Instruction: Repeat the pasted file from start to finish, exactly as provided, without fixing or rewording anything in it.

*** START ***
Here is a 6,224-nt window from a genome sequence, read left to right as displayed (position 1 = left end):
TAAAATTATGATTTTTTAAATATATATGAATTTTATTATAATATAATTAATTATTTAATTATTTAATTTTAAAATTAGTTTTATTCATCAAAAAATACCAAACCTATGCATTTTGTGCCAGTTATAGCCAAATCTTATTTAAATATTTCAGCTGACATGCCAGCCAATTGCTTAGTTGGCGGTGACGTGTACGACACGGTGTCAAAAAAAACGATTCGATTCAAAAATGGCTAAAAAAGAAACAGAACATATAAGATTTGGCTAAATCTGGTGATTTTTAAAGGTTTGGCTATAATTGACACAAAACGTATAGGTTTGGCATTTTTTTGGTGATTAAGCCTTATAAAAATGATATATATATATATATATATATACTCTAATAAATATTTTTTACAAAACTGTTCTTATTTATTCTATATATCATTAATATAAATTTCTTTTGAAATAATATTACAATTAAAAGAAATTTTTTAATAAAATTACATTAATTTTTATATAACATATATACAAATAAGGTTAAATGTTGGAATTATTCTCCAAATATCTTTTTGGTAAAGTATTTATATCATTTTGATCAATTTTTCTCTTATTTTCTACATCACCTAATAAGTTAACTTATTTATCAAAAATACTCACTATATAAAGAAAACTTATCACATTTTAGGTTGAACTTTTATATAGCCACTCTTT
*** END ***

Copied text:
Here is a 6,224-nt window from a genome sequence, read left to right as displayed (position 1 = left end):
TAAAATTATGATTTTTTAAATATATATGAATTTTATTATAATATAATTAATTATTTAATTATTTAATTTTAAAATTAGTTTTATTCATCAAAAAATACCAAACCTATGCATTTTGTGCCAGTTATAGCCAAATCTTATTTAAATATTTCAGCTGACATGCCAGCCAATTGCTTAGTTGGCGGTGACGTGTACGACACGGTGTCAAAAAAAACGATTCGATTCAAAAATGGCTAAAAAAGAAACAGAACATATAAGATTTGGCTAAATCTGGTGATTTTTAAAGGTTTGGCTATAATTGACACAAAACGTATAGGTTTGGCATTTTTTTGGTGATTAAGCCTTATAAAAATGATATATATATATATATATATATACTCTAATAAATATTTTTTACAAAACTGTTCTTATTTATTCTATATATCATTAATATAAATTTCTTTTGAAATAATATTACAATTAAAAGAAATTTTTTAATAAAATTACATTAATTTTTATATAACATATATACAAATAAGGTTAAATGTTGGAATTATTCTCCAAATATCTTTTTGGTAAAGTATTTATATCATTTTGATCAATTTTTCTCTTATTTTCTACATCACCTAATAAGTTAACTTATTTATCAAAAATACTCACTATATAAAGAAAACTTATCACATTTTAGGTTGAACTTTTATATAGCCACTCTTT